This Is How Full Spectrum Cytometry Works

The process of fluorescence starts with a photon of light, which causes the excitation of a compound that releases the absorbed energy by emitting a photon of light. This process is very rapid (typically occurring in nanoseconds), and the emitted photon is of higher wavelength (thus lower energy) than the exciting photon. Here is your guide to how full spectrum cytometry works.

Tools, such as spectral viewers, allow researchers to visualize the spectral profiles of different fluorochromes. Take the fluorescence emission of AlexaFluorⓇ488, which is displayed using the Biolegend spectral viewer.

Figure 1:  Emission profile of AlexaFluorⓇ488. The blue line is the 488 nm excitation line.  

As can be seen, the maximal excitation of this molecule is ~517 nm, but the possible range of emitted photons can reach to over 600 nm.  

In the design of most traditional fluorescence flow cytometry, each detector has a specific filter in front of it that controls the specific wavelength of captured photons. The blue line represents a 520/20 bandpass filter that allows light between 510-530 nm to be measured.  

What if, instead of capturing only 20 nm of light from the emission of this molecule, it was possible to capture the entire spectrum of the emitted fluorescence? If this were possible, more information about each molecule could be captured, allowing for new combinations of fluorochromes that are not traditionally used together. It also would allow us to use more fluorochromes per experiment.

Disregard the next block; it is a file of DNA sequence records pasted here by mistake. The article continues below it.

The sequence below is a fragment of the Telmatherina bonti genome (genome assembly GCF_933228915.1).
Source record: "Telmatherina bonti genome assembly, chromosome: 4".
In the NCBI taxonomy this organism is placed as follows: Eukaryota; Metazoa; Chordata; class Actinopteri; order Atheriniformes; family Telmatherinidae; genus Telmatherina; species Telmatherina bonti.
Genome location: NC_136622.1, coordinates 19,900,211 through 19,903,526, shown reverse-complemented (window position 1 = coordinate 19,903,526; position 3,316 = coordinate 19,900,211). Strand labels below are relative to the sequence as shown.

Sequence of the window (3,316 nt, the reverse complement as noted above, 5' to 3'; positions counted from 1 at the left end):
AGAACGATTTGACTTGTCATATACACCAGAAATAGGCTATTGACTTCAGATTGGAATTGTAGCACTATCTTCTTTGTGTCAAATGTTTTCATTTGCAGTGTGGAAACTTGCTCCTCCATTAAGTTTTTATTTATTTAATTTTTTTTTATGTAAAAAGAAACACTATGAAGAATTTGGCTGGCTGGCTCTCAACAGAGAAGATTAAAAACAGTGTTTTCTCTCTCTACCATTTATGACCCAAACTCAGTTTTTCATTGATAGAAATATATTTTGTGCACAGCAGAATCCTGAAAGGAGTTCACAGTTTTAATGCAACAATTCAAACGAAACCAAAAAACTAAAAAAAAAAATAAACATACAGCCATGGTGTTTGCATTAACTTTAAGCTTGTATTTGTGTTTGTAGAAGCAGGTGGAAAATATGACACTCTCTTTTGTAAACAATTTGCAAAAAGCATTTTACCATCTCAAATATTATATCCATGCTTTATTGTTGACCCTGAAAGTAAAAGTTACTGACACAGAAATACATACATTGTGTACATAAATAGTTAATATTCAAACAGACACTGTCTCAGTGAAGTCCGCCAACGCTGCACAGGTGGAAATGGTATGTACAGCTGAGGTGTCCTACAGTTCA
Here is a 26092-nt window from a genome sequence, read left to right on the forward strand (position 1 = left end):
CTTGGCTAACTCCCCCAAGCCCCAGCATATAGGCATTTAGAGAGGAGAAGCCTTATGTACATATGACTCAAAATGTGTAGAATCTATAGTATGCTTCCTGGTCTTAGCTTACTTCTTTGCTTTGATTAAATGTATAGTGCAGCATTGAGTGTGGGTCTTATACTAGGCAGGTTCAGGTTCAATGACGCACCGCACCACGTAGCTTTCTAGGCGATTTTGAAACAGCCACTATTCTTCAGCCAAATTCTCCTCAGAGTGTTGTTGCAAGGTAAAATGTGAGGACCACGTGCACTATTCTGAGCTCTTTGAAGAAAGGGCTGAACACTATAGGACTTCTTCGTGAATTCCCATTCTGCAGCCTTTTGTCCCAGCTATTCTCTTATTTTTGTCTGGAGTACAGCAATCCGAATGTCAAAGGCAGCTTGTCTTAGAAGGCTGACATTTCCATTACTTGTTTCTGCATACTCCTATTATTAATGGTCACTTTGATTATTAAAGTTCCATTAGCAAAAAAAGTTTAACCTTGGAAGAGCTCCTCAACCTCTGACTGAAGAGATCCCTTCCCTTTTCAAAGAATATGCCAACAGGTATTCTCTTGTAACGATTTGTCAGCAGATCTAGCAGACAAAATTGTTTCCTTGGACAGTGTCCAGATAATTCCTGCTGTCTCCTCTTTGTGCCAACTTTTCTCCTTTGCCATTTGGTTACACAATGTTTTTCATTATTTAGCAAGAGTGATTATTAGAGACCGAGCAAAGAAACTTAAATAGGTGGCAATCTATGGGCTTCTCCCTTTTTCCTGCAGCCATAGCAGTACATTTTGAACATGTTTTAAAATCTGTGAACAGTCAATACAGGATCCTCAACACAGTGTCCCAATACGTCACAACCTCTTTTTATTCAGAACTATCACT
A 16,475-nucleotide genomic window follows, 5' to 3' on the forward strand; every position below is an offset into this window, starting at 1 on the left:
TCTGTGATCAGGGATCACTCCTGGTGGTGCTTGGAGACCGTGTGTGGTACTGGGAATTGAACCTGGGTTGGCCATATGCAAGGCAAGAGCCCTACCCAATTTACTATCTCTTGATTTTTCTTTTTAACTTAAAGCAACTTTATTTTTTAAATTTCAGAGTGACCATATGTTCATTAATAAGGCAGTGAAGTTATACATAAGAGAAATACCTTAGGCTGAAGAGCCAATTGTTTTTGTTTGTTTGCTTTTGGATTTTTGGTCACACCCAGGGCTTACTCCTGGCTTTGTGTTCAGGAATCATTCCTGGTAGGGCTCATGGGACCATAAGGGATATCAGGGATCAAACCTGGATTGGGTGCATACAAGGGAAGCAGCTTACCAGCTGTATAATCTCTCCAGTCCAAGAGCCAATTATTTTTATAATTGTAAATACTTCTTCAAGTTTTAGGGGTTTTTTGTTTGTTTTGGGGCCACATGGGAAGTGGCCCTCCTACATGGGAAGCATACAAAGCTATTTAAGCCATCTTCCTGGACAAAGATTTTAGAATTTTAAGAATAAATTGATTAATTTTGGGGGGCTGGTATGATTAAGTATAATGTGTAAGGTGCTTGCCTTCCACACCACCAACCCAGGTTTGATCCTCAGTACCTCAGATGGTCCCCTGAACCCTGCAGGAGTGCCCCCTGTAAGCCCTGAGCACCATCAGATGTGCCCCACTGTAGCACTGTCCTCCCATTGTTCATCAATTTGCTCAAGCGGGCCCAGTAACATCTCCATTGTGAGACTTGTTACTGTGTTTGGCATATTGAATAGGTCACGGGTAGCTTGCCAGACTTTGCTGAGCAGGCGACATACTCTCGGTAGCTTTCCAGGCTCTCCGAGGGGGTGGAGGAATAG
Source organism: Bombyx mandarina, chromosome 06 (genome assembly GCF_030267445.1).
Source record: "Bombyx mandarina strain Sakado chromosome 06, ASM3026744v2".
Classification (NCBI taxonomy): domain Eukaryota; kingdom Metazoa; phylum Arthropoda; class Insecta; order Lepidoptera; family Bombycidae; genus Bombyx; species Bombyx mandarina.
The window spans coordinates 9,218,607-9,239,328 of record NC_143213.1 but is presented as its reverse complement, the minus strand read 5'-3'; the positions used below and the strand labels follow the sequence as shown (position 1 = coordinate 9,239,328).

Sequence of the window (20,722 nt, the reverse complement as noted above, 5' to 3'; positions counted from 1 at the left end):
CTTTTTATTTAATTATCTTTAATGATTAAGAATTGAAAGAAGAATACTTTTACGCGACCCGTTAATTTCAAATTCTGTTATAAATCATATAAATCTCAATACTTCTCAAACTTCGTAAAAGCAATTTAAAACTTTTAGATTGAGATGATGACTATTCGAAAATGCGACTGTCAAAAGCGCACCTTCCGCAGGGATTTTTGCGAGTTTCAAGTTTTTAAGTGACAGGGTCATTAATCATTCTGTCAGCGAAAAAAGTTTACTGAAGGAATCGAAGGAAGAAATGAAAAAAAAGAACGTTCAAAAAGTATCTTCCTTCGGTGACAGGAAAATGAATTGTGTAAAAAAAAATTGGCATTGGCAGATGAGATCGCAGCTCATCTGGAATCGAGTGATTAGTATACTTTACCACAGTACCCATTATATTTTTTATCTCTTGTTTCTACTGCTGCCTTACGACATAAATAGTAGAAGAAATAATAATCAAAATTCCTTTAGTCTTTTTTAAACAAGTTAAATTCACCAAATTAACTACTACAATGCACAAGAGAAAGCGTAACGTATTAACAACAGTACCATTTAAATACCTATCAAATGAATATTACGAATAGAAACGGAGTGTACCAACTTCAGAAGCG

‘Spectral cytometry’ or better named, Full Spectrum Cytometry, takes advantage of this idea, and has been commercialized by three companies – Sony, Cytek, and Propel, the most recent entry into this field. A quick search on PubMed shows that the first articles on this topic appeared in 1980 and have been on a growth trajectory since then, as shown below. 

Figure 2:  Growth of articles in PubMed with the terms ‘Spectral Flow Cytometry’ or ‘Full Spectrum Cytometry.’

Take a look at the Sony system, which uses a prism-based separation of the incoming light, sending it to a 32 channel PMT.

Figure 3:  The SONY full spectrum cytometry technology. From the Sony webpage.  

The Cytek system, the Aurora, uses multiple Avalanche Photodiodes (APD)s with specific filters in front of each, to capture the fluorescence data. The optical layout of this system is shown below, taken from the Aurora users guide.

Figure 4:  The Aurora optical layout. 

An example of the number of channels and wavelengths that are measured can be seen in this chart for the blue detector module which has 14 detectors.

Figure 5: Filter configuration for the Blue Detection Module.

One advantage of full spectrum cytometry is capturing the autofluorescence (AF) of cells and using that as a separate spectrum that can be used to remove the AF, allowing for better resolution of the actual signal. As shown in this data from the Sony website where liposomes from cells that expressed GFP were analyzed. In the panel on the left, there appears to be a range of GFP+ expression, including some events along a diagonal. By removing the AF signal, the data is cleaned up and an accurate count of GFP+ liposomes is determined.

Figure 6:  The removal of AF helps to improve the ability to detect fluorescent signals.